Northeast Indiana area economy brighter than expected

September 16th, 2012

News Coverage:
Indiana Economic Digest

Northeast Indiana area economy brighter than expected

Grace Housholder, News-Sun

Three years ago, as Indiana and the nation were emerging from the storms of recession, John Stafford predicted a possible “jobless recovery” for our 10-county region.

Director of Indiana University Purdue University Community Research Institute for the past nine years, Stafford told KPC in early December 2009 that, “The phrase jobless recovery means we may see other measurements of the economy (improve) more quickly than job growth. We saw gross domestic product nationally increase in the third quarter of this year at the same time we saw employment decrease.

“Jobs tend to be one of the later things to come back,” he said.

That was in late 2009 when we were out of the “official” recession. The National Bureau of Economic Research, which defines recessions based on Gross Domestic Product, said, based on GDP, the recession began in December 2007 and ended in June 2009.

But the man or woman on the street defines a recession according to whether he or she has a job. In late 2009, people were still feeling as though they were in a recession, especially here in northeast Indiana.

Stafford said in December 2009 that as we deal “with the severe impact of this recession we should not lose sight of longer term trends and issues that we face as a region such as our ability to create white collar professional jobs at the same pace as the nation and our ability to deal with a manufacturing based economy that sees substantial gains in productivity but not necessarily concurrent gains in employment.

“We may produce every bit as much product,” he said, “but because of gains in productivity in manufacturing we are not going to see large gains in employment.”

The U.S. non-seasonally adjusted unemployment rate (post January, 2006) hit a high of 10.6 percent in January 2010, six months after the “official” end of the recession. Northeast Indiana reached a high of 13.2 percent in both March and June of 2009. The July 2012, national non-seasonally adjusted unemployment rate for the nation is 8.6 percent and the July, 2012, non-seasonally adjusted rate for the 10 counties of northeast Indiana is 7.9 percent.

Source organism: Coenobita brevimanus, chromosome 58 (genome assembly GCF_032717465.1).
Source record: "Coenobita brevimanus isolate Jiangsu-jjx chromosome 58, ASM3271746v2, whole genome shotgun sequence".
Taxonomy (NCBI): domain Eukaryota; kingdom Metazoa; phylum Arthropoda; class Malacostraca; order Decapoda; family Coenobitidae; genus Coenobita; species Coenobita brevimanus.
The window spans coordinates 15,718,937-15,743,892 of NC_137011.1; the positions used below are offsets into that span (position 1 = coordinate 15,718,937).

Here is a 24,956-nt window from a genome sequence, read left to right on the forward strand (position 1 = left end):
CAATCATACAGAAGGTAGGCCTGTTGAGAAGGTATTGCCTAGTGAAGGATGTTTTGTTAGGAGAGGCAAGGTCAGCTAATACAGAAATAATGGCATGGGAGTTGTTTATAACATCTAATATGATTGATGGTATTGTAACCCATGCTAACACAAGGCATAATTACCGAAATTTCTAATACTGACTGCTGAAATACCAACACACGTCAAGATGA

Sometimes growing productivity leads to slower increases in employment.

Stafford last week said it is hard to measure productivity at the local level because productivity (output per employee) is GDP divided by hours worked. Between 2009 and 2010 both overall GDP and manufacturing GDP moved upward in our 10-county region and in our nation as a whole.

“Productivity as best we can measure it has been doing very well in the Fort Wayne metropolitan area,” Stafford said. “In theory, the higher the productivity the higher the wages should be. But wage level is tempered by labor availability. If you have a labor surplus and industry is able to find all the employees they need, there is less pressure for higher wages. As we ramp up the skills sets and industry has difficulty in finding workers theory would suggest you have to pay more to attract and retain the workers.”

Stafford said the U.S. is seeing recoveries from recent major recessions “becoming progressively longer.”

“Each one takes longer to grow the jobs lost,” he said. “It goes back to what we talked about three years ago — the change in the skill demands. Recessions have a way of thinning out jobs that are not likely to come back. After a recession different types of jobs appear often requiring higher levels of skill sets.”

Stafford said following each recession this “churn” is more significant. That is one reason why it takes longer for employment to recover.

During this “churn” or recovery, there is a so-called “skills gap.” For example, northeast Indiana today has 7.5 — 8 percent unemployment, with many people under-employed. But, Stafford said employers say they are struggling to find people to fill jobs — jobs that are available today.

This skills gap, created as the workforce retools, is not unique to northeast Indiana, Stafford said.

Economist generally agree that individuals will work in more varied job settings with different employers in different occupations over the course of their career than workers of any previous generation.

A billboard sponsored by Vision 2020 focuses on this change in culture and mindset. Found on U.S. 30, headed east from Columbia City to Fort Wayne, the billboard says, “Skills security, not jobs security. Are you ready?”

No longer can a worker land a job and think he or she is “set” for life, Stafford said. It is the “skills set” that helps a worker be “set” for life.

“It will be different for each employer,” Stafford said. But five of the skills frequently mentioned by employers are:

1. Problem solving

2. Ability to work well with a team

3. Technology skills, math

4. Attention to quality

5. Work ethic

“We have done better in the recovery period in regaining our employment totals than I would have expected when we were coming out of the recession,” Stafford said. “It has been a pleasant surprise to see our employment growth has been more rapid than the state or national levels. But we are not yet all the way back to where we were.”
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